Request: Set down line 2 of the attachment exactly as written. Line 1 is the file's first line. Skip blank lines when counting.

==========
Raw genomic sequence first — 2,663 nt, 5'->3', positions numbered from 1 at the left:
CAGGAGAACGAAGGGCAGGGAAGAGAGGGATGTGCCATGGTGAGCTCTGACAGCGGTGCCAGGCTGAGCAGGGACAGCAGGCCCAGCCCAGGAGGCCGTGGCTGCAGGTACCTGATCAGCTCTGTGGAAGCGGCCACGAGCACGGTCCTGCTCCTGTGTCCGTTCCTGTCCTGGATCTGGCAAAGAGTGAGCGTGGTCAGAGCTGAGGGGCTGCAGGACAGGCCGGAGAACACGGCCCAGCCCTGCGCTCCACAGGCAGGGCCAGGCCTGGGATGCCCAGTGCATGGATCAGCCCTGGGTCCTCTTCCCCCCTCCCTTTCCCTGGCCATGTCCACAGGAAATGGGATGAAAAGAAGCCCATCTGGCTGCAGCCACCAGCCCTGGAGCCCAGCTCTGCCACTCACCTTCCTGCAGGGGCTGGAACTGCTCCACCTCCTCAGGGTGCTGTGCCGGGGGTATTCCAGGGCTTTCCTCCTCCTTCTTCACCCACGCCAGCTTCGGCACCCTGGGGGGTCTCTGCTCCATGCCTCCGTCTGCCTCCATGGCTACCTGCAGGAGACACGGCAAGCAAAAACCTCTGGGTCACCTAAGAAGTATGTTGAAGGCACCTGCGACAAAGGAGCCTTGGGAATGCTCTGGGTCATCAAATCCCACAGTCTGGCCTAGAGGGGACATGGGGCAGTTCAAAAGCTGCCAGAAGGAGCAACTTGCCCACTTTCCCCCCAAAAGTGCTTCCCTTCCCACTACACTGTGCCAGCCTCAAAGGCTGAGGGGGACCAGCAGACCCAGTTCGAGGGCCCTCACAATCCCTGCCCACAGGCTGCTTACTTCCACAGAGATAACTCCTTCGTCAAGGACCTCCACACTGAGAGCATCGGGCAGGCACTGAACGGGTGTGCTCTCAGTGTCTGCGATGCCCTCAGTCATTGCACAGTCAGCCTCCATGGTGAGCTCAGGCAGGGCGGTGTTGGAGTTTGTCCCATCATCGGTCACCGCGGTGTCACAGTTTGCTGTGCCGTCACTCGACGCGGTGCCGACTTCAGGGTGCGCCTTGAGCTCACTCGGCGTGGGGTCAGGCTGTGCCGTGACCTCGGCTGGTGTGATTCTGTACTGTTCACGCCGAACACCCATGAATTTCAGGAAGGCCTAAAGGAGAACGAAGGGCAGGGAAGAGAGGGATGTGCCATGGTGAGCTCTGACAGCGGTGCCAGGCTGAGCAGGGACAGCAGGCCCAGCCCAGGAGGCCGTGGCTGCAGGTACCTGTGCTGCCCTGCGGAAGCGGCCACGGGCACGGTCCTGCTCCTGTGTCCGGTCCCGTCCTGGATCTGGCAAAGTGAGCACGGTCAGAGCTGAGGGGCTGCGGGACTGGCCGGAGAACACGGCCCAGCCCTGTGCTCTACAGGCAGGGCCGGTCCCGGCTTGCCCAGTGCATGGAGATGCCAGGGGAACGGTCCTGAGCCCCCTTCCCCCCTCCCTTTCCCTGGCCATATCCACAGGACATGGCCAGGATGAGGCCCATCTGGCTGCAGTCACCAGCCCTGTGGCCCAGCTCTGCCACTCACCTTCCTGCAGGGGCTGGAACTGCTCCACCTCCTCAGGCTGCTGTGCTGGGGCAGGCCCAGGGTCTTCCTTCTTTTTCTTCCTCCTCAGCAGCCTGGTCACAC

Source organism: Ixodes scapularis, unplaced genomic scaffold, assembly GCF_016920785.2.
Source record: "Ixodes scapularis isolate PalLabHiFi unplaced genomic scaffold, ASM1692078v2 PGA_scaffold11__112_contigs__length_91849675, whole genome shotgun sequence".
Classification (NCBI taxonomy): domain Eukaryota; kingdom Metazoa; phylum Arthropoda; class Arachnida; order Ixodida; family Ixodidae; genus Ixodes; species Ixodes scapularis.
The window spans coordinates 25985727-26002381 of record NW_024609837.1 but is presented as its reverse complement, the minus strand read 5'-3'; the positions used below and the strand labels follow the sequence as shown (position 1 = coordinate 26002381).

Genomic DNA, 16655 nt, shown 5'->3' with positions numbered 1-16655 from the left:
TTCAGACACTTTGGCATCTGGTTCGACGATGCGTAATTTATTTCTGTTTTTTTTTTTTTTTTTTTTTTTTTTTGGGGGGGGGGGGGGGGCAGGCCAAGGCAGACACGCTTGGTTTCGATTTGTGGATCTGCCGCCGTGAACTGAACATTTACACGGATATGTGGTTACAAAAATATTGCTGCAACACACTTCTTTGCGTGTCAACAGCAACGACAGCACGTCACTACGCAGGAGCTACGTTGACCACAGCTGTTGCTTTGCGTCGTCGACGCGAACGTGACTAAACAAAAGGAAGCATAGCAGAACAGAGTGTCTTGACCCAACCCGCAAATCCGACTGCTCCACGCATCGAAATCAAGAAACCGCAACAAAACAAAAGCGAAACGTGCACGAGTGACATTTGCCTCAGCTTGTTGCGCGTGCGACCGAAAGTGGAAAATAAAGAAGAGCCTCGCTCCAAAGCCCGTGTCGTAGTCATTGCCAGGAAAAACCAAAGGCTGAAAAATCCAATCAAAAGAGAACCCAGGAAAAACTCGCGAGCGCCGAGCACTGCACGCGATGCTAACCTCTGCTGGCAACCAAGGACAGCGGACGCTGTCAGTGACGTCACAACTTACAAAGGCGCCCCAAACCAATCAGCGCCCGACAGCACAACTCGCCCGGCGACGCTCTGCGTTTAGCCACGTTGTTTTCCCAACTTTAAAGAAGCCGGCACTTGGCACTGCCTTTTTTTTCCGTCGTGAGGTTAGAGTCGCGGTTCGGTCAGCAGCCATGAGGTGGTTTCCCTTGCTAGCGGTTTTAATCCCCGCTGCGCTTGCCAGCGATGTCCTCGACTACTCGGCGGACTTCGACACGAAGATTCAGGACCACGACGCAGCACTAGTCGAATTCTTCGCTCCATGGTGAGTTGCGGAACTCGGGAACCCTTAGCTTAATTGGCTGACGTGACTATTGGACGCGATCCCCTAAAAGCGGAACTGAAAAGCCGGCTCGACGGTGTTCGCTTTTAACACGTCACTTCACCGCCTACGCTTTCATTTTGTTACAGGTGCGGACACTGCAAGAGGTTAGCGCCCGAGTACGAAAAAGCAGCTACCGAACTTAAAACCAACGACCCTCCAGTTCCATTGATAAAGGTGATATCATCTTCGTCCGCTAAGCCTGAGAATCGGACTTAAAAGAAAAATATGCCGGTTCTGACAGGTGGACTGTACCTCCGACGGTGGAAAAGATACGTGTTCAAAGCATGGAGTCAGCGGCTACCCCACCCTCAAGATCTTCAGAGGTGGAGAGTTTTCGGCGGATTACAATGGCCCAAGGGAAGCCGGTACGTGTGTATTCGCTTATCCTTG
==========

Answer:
CAGGAGAACGAAGGGCAGGGAAGAGAGGGATGTGCCATGGTGAGCTCTGACAGCGGTGCCAGGCTGAGCAGGGACAGCAGGCCCAGCCCAGGAGGCCGTGGCTGCAGGTACCTGATCAGCTCTGTGGAAGCGGCCACGAGCACGGTCCTGCTCCTGTGTCCGTTCCTGTCCTGGATCTGGCAAAGAGTGAGCGTGGTCAGAGCTGAGGGGCTGCAGGACAGGCCGGAGAACACGGCCCAGCCCTGCGCTCCACAGGCAGGGCCAGGCCTGGGATGCCCAGTGCATGGATCAGCCCTGGGTCCTCTTCCCCCCTCCCTTTCCCTGGCCATGTCCACAGGAAATGGGATGAAAAGAAGCCCATCTGGCTGCAGCCACCAGCCCTGGAGCCCAGCTCTGCCACTCACCTTCCTGCAGGGGCTGGAACTGCTCCACCTCCTCAGGGTGCTGTGCCGGGGGTATTCCAGGGCTTTCCTCCTCCTTCTTCACCCACGCCAGCTTCGGCACCCTGGGGGGTCTCTGCTCCATGCCTCCGTCTGCCTCCATGGCTACCTGCAGGAGACACGGCAAGCAAAAACCTCTGGGTCACCTAAGAAGTATGTTGAAGGCACCTGCGACAAAGGAGCCTTGGGAATGCTCTGGGTCATCAAATCCCACAGTCTGGCCTAGAGGGGACATGGGGCAGTTCAAAAGCTGCCAGAAGGAGCAACTTGCCCACTTTCCCCCCAAAAGTGCTTCCCTTCCCACTACACTGTGCCAGCCTCAAAGGCTGAGGGGGACCAGCAGACCCAGTTCGAGGGCCCTCACAATCCCTGCCCACAGGCTGCTTACTTCCACAGAGATAACTCCTTCGTCAAGGACCTCCACACTGAGAGCATCGGGCAGGCACTGAACGGGTGTGCTCTCAGTGTCTGCGATGCCCTCAGTCATTGCACAGTCAGCCTCCATGGTGAGCTCAGGCAGGGCGGTGTTGGAGTTTGTCCCATCATCGGTCACCGCGGTGTCACAGTTTGCTGTGCCGTCACTCGACGCGGTGCCGACTTCAGGGTGCGCCTTGAGCTCACTCGGCGTGGGGTCAGGCTGTGCCGTGACCTCGGCTGGTGTGATTCTGTACTGTTCACGCCGAACACCCATGAATTTCAGGAAGGCCTAAAGGAGAACGAAGGGCAGGGAAGAGAGGGATGTGCCATGGTGAGCTCTGACAGCGGTGCCAGGCTGAGCAGGGACAGCAGGCCCAGCCCAGGAGGCCGTGGCTGCAGGTACCTGTGCTGCCCTGCGGAAGCGGCCACGGGCACGGTCCTGCTCCTGTGTCCGGTCCCGTCCTGGATCTGGCAAAGTGAGCACGGTCAGAGCTGAGGGGCTGCGGGACTGGCCGGAGAACACGGCCCAGCCCTGTGCTCTACAGGCAGGGCCGGTCCCGGCTTGCCCAGTGCATGGAGATGCCAGGGGAACGGTCCTGAGCCCCCTTCCCCCCTCCCTTTCCCTGGCCATATCCACAGGACATGGCCAGGATGAGGCCCATCTGGCTGCAGTCACCAGCCCTGTGGCCCAGCTCTGCCACTCACCTTCCTGCAGGGGCTGGAACTGCTCCACCTCCTCAGGCTGCTGTGCTGGGGCAGGCCCAGGGTCTTCCTTCTTTTTCTTCCTCCTCAGCAGCCTGGTCACAC